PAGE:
**Try this Sensitivity and Specificity Calculator in medical diagnostics, scientific research, and data analysis to evaluate the performance of binary classification tests. **

The calculator typically requires input of four key values:

**True Positives (TP)**: Correctly identified positive cases**False Positives (FP)**: Incorrectly identified positive cases**True Negatives (TN)**: Correctly identified negative cases**False Negatives (FN)**: Incorrectly identified negative cases

## Sensitivity and Specificity Calculator

This calculator helps you determine the sensitivity and specificity of a test.

Sensitivity (True Positive Rate) is calculated as: TP / (TP + FN)

Specificity (True Negative Rate) is calculated as: TN / (TN + FP)

Scenario | True Positives (TP) | False Positives (FP) | True Negatives (TN) | False Negatives (FN) | Sensitivity | Specificity |
---|---|---|---|---|---|---|

Test A | 90 | 10 | 180 | 20 | 81.82% | 94.74% |

Test B | 75 | 5 | 195 | 25 | 75.00% | 97.50% |

Test C | 95 | 15 | 175 | 15 | 86.36% | 92.11% |

Test D | 50 | 2 | 198 | 50 | 50.00% | 99.00% |

Test E | 99 | 30 | 160 | 11 | 90.00% | 84.21% |

**Calculations:**

**Test A**- Sensitivity = 90 / (90 + 20) = 81.82%
- Specificity = 180 / (180 + 10) = 94.74%

**Test B**- Sensitivity = 75 / (75 + 25) = 75.00%
- Specificity = 195 / (195 + 5) = 97.50%

**Test C**- Sensitivity = 95 / (95 + 15) = 86.36%
- Specificity = 175 / (175 + 15) = 92.11%

**Test D**- Sensitivity = 50 / (50 + 50) = 50.00%
- Specificity = 198 / (198 + 2) = 99.00%

**Test E**- Sensitivity = 99 / (99 + 11) = 90.00%
- Specificity = 160 / (160 + 30) = 84.21%

**These are some key points from these sample calculations:**

**Trade-off between Sensitivity and Specificity**: Notice how tests with high sensitivity often have slightly lower specificity, and vice versa. For example, Test E has the highest sensitivity (90.00%) but the lowest specificity (84.21%) among all tests.**Balanced Performance**: Test A and Test C show relatively balanced performance, with both sensitivity and specificity above 80%. These tests might be preferred in situations where both false positives and false negatives are equally concerning.**High Specificity Test**: Test D shows very high specificity (99.00%) but low sensitivity (50.00%). This type of test would be good at ruling in a condition when positive but might miss many positive cases.**High Sensitivity Test**: Test E has the highest sensitivity (90.00%) but the lowest specificity (84.21%). This test would be good at ruling out a condition when negative but might have more false positives.**Impact of False Results**: Test B and Test D have the same number of total tests (300) but different distributions of false results.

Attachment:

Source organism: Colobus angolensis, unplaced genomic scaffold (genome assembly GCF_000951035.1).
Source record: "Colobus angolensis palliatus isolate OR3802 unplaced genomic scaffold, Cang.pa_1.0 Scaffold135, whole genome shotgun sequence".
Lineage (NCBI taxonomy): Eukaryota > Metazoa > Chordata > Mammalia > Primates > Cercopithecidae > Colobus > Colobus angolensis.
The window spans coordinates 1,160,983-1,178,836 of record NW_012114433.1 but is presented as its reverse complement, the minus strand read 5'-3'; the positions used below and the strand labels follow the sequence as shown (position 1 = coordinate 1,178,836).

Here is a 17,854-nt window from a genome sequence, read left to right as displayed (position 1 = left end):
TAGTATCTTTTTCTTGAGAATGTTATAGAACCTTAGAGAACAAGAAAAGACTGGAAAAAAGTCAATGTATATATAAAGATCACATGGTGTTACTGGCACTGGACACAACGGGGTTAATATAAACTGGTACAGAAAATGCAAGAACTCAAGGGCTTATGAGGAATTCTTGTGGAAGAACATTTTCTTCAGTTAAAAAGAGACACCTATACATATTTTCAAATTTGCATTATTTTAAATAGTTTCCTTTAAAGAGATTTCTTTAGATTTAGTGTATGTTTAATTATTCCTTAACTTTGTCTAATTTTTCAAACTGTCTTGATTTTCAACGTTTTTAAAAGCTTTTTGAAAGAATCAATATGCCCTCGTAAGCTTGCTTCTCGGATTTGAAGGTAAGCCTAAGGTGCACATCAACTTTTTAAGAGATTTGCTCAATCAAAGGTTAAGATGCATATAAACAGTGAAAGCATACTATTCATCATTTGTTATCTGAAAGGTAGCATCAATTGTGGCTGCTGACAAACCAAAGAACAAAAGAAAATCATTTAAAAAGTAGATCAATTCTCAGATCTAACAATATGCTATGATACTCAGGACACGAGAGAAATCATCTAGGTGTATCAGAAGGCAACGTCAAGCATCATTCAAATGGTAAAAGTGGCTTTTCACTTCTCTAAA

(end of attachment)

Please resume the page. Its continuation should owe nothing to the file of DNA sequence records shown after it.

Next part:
## How to Calculate Sensitivity and Specificity

Calculating sensitivity and specificity involves a step-by-step process:

**Gather data**: Collect the results of your diagnostic test and the true condition status for each subject.**Categorize results**: Sort the data into four categories:

- True Positives (TP)
- False Positives (FP)
- True Negatives (TN)
- False Negatives (FN)

**Calculate Sensitivity**:

- Use the formula: Sensitivity = TP / (TP + FN)
- This measures the test’s ability to correctly identify positive cases.

**Calculate Specificity**:

- Use the formula: Specificity = TN / (TN + FP)
- This measures the test’s ability to correctly identify negative cases.

**Interpret results**:

- Sensitivity and specificity are expressed as percentages or decimal values between 0 and 1.
- Higher values indicate better test performance.

**More Calculators : – Mean Absolute Deviation Calculator – Binomial Probability Distribution Calculator**

## Sensitivity and Specificity Calculation Formula

The formulas for calculating sensitivity and specificity are straightforward:

**Sensitivity Formula**:

`Sensitivity = TP / (TP + FN)`

Where:

- TP = True Positives
- FN = False Negatives

**Specificity Formula**:

`Specificity = TN / (TN + FP)`

Where:

- TN = True Negatives
- FP = False Positives

## What is Sensitivity and Specificity?

**Sensitivity** and **specificity** are two fundamental measures used to assess the performance of diagnostic tests, particularly in medical and scientific fields.

**Sensitivity**, also known as the **true positive rate** or **recall**, measures the proportion of actual positive cases that are correctly identified by a test. It answers the question: “Of all the subjects who have the condition, how many were correctly identified by the test?” A highly sensitive test will rarely miss positive cases, making it useful for **ruling out** a condition when the result is negative.

**Specificity**, also called the **true negative rate**, measures the proportion of actual negative cases that are correctly identified by a test. It answers the question: “Of all the subjects who do not have the condition, how many were correctly identified by the test?” A highly specific test will have few false positives, making it useful for **confirming** a condition when the result is positive.

Understanding both sensitivity and specificity is crucial because they often involve a trade-off. Increasing one may decrease the other, depending on how the test’s threshold is set. This relationship is often visualized using a **Receiver Operating Characteristic (ROC) curve**.